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Zodiac, Directed by David Fincher

Paramount Pictures, March 2, 2007 (US)

Screenplay: James Vanderbilt, based on the book by Robert Graysmith

Starring: Jake Gyllenhaal, Mark Ruffalo, and Robert Downey, Jr.

Something is wrong.

Histories of ages past, unenlightened shadows cast. Car headlights frame confusion and fear as two teenagers squint into blinding beams of terrible light. This is very wrong. The teenagers know it. Down through all eternity, the crying of humanity. The audience knows it. The foreboding is so damn thick it practically drips off the huge multiplex screen. Nobody says a word or moves an inch in their stadium seat rockers.

What comes next is unexpected, but wholly welcome. It is the sweet taste of relief. Simple, right? The creepy car begins to back up slowly, slowly, before driving off, out of view. The relief is on display everywhere, from the two in the car to the exhaling moviegoers. Bodies that had been absolutely still that are now showing signs of life. Fingers dip back into popcorn bags for the first time since the opening trailers ended.

However, before any buttery handfuls of popped kernels can make their way to salivating tongues, there is an awful screech of tires offscreen, and then the sound of skidding. The car from before is apparently turning around. ’Tis then when the Hurdy Gurdy Man comes singing songs of love. The angry roar from the engine makes it obvious that the car is definitely returning, coming back fast, too fast, back from where it came, back to corner its prey. The headlights are fixed upon the two terrified teenagers once again except this time the stranger gets out of the car and walks briskly towards them. Here comes the roly poly man and he’s singing songs of love. It happens so fast, a gun unloading its chamber, one horrifying bullet after the next, innocence blown to shattered bloody bits in a vicious instant. Anywhere else but here. Anywhere else but here. Hurdy gurdy, hurdy gurdy, hurdy gurdy, gurdy, he sang.

It is a killer beginning, heightened by the accompaniment of a killer song. The audience is sucker-punched by a left-right combination of David Fincher and Donovan. It is a beginning that isn’t easy to watch, downright brutal in fact. But Fincher is up to something. Things are not quite what they seem. And just like that, focus shifts. Maybe this isn’t your older brother’s slasher flick after all. The spotlight isn’t upon the Zodiac killer himself, nor his victims for that matter. This film within a film turns out to be more cerebral, a study in obsession, a study into the side effects that can occur when descending into the dark vortex of madness.

The reporter, the illustrator, the investigator, and even the killer all slip under the influence of obsession in one form or another, submitting themselves to an intoxicating game of cat and mouse. It is a case that needs to be solved. Quickly. Quicker. Quick. A monster needs to be caught. Everyone is trapped: a city, its outskirts, the surrounding communities.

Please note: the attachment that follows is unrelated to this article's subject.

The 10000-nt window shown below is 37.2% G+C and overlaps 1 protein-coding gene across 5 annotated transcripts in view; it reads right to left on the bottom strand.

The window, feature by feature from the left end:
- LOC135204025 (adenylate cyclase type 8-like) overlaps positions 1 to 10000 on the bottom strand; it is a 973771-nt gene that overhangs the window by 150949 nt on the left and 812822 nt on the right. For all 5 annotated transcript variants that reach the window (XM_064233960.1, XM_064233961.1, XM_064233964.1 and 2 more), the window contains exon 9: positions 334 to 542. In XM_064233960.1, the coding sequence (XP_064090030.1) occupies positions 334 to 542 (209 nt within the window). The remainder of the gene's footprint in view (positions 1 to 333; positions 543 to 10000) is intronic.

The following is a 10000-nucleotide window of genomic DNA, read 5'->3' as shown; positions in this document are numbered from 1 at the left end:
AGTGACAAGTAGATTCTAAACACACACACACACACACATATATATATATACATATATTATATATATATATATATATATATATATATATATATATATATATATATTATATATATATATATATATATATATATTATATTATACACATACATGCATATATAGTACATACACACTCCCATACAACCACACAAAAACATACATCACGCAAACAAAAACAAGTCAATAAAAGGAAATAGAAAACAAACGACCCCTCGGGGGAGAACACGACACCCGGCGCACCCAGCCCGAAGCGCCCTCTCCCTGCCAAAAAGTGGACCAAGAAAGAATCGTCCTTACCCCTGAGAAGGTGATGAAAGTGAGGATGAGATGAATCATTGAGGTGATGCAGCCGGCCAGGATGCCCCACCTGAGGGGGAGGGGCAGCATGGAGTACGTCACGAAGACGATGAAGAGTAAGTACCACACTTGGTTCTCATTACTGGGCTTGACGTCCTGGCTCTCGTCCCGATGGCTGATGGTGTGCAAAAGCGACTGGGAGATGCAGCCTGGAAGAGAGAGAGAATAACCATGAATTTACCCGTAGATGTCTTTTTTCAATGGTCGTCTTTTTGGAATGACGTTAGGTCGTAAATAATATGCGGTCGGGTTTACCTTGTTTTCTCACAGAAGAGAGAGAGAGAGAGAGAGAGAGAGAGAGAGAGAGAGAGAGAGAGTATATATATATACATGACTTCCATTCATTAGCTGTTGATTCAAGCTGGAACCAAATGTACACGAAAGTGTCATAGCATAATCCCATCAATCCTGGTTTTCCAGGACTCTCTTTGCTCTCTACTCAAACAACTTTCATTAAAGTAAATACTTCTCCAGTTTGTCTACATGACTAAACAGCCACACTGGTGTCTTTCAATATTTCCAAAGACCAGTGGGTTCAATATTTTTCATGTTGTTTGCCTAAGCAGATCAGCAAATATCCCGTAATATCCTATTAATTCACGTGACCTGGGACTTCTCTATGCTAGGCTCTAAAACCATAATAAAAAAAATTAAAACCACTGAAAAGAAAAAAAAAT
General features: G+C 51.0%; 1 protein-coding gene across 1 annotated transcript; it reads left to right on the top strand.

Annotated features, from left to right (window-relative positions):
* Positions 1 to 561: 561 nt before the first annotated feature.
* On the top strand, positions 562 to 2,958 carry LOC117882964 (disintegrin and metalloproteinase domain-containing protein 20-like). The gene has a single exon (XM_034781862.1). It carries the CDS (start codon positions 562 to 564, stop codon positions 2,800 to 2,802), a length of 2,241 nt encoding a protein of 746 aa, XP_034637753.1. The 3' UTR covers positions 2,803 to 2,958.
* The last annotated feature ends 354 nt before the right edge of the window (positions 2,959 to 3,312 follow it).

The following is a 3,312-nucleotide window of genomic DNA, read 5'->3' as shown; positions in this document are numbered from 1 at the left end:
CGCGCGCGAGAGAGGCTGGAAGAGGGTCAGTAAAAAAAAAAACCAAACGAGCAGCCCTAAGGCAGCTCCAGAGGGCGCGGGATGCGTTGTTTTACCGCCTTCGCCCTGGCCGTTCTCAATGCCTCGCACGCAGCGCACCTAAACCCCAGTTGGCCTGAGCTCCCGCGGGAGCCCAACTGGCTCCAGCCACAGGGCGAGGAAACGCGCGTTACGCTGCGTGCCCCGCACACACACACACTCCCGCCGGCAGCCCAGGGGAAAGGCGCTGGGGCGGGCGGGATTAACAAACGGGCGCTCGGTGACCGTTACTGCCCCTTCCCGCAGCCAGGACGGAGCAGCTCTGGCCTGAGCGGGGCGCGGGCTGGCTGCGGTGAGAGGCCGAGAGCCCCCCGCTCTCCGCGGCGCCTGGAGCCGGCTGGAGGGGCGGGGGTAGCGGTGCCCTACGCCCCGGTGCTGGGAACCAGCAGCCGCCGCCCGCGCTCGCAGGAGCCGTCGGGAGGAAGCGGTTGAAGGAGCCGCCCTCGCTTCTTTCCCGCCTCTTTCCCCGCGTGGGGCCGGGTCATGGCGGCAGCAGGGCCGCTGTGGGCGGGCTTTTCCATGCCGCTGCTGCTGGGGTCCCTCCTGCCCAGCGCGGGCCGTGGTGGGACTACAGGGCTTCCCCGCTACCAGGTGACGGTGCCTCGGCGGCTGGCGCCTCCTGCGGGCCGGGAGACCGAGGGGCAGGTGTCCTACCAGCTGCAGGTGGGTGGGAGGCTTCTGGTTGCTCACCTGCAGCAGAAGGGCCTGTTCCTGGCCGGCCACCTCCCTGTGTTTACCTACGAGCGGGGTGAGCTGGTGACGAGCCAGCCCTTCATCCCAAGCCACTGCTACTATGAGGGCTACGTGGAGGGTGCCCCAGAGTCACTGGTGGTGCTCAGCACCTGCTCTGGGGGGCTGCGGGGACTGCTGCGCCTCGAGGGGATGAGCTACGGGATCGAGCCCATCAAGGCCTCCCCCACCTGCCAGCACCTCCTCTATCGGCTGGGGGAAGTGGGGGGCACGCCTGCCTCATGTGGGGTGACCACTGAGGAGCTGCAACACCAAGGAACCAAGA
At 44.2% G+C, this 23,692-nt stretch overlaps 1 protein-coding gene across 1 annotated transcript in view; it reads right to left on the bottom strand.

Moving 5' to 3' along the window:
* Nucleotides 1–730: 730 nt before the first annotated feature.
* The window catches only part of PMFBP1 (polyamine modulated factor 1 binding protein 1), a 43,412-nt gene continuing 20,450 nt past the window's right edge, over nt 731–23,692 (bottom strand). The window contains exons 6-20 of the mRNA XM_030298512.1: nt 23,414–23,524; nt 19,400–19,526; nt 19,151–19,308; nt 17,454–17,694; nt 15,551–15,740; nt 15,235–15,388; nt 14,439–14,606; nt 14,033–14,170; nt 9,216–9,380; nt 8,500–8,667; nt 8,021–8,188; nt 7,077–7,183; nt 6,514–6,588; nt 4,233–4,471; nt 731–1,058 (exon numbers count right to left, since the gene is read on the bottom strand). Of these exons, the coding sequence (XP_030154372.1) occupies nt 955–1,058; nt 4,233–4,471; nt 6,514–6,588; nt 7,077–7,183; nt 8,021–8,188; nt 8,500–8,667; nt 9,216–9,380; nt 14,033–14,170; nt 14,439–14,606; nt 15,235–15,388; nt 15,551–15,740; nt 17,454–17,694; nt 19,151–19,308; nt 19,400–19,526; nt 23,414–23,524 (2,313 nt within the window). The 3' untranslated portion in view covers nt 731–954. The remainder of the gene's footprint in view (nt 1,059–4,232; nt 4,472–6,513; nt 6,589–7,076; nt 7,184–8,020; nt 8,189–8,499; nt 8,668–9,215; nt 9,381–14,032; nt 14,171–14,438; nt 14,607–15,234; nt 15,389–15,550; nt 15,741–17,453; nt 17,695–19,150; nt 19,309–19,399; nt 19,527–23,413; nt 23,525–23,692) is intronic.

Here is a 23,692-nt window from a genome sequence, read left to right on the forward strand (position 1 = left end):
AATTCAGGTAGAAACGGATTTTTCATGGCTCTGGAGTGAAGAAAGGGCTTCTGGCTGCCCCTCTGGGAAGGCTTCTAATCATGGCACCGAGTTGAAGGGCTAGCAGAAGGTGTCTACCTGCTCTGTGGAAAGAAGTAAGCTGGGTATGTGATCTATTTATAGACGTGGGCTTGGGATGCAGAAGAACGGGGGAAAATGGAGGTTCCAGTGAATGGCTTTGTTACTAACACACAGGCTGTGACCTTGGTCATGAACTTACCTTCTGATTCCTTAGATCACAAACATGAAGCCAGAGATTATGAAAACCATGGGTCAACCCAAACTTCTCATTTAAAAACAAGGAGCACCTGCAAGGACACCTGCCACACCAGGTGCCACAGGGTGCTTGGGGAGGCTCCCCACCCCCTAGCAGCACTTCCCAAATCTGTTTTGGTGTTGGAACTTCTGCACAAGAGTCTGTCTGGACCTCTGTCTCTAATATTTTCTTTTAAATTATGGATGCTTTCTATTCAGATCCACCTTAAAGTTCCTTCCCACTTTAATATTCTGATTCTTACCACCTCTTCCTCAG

The start of any decade is inherently hopeful, but in the wake of the violent end of the 1960s, perhaps that hope was a bit more exaggerated. In the new old world of serial killers, the Charles Manson family had been caught, and connections between the Tate and LaBianca murders were just beginning to be pieced together. Maybe everyone could breathe a little easier and life could resume regularly scheduled programming even if dead bolts were now as much a requirement as they were reminders. The brutal murders of Richard Speck were in the past. Even as the Vietnam War raged on and the scars of the JFK, MLK, and RFK assassinations left gaping wounds to heal, the start of the decade still held true its promise of hope. Maybe we could recapture what had been taken away, that sense of togetherness and community that fosters friendships over suspicions.

Then comes word of another serial killer at large.

It is easy to see how obsession can take root, less easy to see a way out from its grip. To watch all dimensions of the Zodiac Killer’s story unfold makes you leave the theater remembering what it is or what it can be that makes experiencing a story on the big screen the only possible way to really experience it at all. Seeing the panoramic shots of San Francisco juxtaposed with the blanket of fear that stretches like fog over the expanse of a great city, seeing the larger-than-life story that plays out inside the minds and souls of men, it is all something deserving grand treatment. David Fincher is, as always, more than up to the task.